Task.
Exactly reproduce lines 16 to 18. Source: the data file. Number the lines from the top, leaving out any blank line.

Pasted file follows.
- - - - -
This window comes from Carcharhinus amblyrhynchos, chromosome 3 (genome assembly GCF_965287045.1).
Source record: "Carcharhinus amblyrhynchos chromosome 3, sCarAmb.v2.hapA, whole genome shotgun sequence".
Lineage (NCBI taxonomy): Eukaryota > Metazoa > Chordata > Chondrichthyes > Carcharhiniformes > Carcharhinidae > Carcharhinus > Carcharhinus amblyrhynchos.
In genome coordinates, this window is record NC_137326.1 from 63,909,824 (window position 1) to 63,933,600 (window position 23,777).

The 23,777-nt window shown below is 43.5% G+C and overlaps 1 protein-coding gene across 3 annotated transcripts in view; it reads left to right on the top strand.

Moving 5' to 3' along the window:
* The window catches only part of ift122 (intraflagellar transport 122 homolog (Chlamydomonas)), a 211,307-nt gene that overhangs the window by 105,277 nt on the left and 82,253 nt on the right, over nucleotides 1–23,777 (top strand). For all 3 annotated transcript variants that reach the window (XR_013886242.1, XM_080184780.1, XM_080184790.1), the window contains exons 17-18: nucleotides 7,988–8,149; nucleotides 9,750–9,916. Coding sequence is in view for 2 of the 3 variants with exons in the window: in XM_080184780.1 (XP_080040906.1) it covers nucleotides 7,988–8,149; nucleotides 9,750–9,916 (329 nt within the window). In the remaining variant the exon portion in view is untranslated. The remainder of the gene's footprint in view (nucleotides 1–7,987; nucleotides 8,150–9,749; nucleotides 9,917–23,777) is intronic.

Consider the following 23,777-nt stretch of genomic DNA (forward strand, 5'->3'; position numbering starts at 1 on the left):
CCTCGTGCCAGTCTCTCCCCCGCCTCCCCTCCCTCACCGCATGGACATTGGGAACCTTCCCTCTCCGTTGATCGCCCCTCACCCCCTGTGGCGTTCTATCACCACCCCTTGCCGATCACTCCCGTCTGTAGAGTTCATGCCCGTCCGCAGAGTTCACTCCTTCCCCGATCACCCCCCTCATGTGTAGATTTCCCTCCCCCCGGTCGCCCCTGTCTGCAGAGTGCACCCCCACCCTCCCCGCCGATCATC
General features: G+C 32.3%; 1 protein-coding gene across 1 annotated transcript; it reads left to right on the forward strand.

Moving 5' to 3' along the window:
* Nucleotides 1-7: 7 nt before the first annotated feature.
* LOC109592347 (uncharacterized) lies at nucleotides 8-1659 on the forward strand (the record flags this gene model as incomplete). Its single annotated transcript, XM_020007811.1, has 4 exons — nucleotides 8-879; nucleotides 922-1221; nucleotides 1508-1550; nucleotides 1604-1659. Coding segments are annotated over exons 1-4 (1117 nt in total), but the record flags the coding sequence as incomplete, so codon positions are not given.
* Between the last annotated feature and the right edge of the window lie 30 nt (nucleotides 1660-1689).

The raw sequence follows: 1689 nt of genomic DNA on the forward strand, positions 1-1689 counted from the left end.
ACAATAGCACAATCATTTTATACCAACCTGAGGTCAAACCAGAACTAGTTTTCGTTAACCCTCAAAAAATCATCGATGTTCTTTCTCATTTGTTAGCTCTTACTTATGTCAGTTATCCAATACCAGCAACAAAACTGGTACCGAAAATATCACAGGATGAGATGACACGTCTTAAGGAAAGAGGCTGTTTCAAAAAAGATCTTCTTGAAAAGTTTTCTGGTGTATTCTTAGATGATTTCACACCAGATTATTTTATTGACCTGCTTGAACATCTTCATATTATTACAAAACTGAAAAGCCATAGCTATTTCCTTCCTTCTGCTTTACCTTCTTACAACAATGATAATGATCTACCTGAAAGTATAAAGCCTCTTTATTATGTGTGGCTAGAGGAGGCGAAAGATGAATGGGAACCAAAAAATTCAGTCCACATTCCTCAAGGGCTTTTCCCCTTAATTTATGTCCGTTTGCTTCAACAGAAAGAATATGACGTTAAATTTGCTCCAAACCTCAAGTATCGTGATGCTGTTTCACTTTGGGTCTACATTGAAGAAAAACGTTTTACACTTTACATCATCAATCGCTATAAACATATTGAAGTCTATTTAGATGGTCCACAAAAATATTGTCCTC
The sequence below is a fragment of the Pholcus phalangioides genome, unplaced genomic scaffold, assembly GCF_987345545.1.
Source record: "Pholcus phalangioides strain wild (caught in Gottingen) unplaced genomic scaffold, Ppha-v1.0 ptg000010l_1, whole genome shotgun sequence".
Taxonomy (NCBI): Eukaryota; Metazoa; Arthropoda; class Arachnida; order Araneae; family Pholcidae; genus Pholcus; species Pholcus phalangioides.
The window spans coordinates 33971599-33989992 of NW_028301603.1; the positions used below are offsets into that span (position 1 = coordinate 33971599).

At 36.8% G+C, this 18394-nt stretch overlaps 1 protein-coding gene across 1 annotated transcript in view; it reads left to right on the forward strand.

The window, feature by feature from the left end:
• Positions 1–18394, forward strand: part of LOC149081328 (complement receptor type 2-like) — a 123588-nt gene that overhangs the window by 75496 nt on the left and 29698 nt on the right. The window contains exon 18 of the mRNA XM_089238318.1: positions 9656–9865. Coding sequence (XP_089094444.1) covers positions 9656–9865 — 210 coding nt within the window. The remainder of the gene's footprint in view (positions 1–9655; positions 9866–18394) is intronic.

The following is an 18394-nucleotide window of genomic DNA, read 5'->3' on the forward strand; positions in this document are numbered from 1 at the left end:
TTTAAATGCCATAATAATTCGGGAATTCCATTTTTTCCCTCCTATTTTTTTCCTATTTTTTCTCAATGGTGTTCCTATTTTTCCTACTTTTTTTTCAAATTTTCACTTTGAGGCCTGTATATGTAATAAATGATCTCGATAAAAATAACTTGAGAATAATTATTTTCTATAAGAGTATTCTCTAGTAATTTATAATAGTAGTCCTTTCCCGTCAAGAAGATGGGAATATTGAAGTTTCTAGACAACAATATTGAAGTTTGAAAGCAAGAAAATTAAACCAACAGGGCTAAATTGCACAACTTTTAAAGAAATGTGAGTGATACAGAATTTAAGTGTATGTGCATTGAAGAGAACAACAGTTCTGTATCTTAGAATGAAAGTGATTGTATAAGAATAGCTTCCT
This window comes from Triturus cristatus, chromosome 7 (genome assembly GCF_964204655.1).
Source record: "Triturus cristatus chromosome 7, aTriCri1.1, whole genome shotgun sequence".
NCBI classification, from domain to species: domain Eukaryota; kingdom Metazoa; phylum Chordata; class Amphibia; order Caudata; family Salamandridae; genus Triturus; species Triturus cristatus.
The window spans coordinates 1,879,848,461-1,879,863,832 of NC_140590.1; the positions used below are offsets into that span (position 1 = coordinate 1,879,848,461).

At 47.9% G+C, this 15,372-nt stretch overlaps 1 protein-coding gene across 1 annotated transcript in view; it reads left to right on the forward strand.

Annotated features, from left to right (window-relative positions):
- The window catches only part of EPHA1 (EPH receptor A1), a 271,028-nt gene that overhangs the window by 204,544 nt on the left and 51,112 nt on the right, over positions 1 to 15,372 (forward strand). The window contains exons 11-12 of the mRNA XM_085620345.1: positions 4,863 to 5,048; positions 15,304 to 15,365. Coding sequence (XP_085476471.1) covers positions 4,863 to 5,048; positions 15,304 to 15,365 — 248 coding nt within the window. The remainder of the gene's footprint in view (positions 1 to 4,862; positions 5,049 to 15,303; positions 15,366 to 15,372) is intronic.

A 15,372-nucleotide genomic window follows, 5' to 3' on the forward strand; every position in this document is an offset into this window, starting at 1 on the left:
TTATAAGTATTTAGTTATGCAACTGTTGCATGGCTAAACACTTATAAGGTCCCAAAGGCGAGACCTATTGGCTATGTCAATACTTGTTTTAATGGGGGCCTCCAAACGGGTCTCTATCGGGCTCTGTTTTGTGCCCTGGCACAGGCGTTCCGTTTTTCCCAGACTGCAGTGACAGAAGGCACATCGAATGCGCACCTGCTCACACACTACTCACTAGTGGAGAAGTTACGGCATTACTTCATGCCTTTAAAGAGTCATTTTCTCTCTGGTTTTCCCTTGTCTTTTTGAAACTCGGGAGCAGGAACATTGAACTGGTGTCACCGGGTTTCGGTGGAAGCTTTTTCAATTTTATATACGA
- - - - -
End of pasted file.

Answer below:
ACAATAGCACAATCATTTTATACCAACCTGAGGTCAAACCAGAACTAGTTTTCGTTAACCCTCAAAAAATCATCGATGTTCTTTCTCATTTGTTAGCTCTTACTTATGTCAGTTATCCAATACCAGCAACAAAACTGGTACCGAAAATATCACAGGATGAGATGACACGTCTTAAGGAAAGAGGCTGTTTCAAAAAAGATCTTCTTGAAAAGTTTTCTGGTGTATTCTTAGATGATTTCACACCAGATTATTTTATTGACCTGCTTGAACATCTTCATATTATTACAAAACTGAAAAGCCATAGCTATTTCCTTCCTTCTGCTTTACCTTCTTACAACAATGATAATGATCTACCTGAAAGTATAAAGCCTCTTTATTATGTGTGGCTAGAGGAGGCGAAAGATGAATGGGAACCAAAAAATTCAGTCCACATTCCTCAAGGGCTTTTCCCCTTAATTTATGTCCGTTTGCTTCAACAGAAAGAATATGACGTTAAATTTGCTCCAAACCTCAAGTATCGTGATGCTGTTTCACTTTGGGTCTACATTGAAGAAAAACGTTTTACACTTTACATCATCAATCGCTATAAACATATTGAAGTCTATTTAGATGGTCCACAAAAATATTGTCCTC
The sequence below is a fragment of the Pholcus phalangioides genome, unplaced genomic scaffold, assembly GCF_987345545.1.
Source record: "Pholcus phalangioides strain wild (caught in Gottingen) unplaced genomic scaffold, Ppha-v1.0 ptg000010l_1, whole genome shotgun sequence".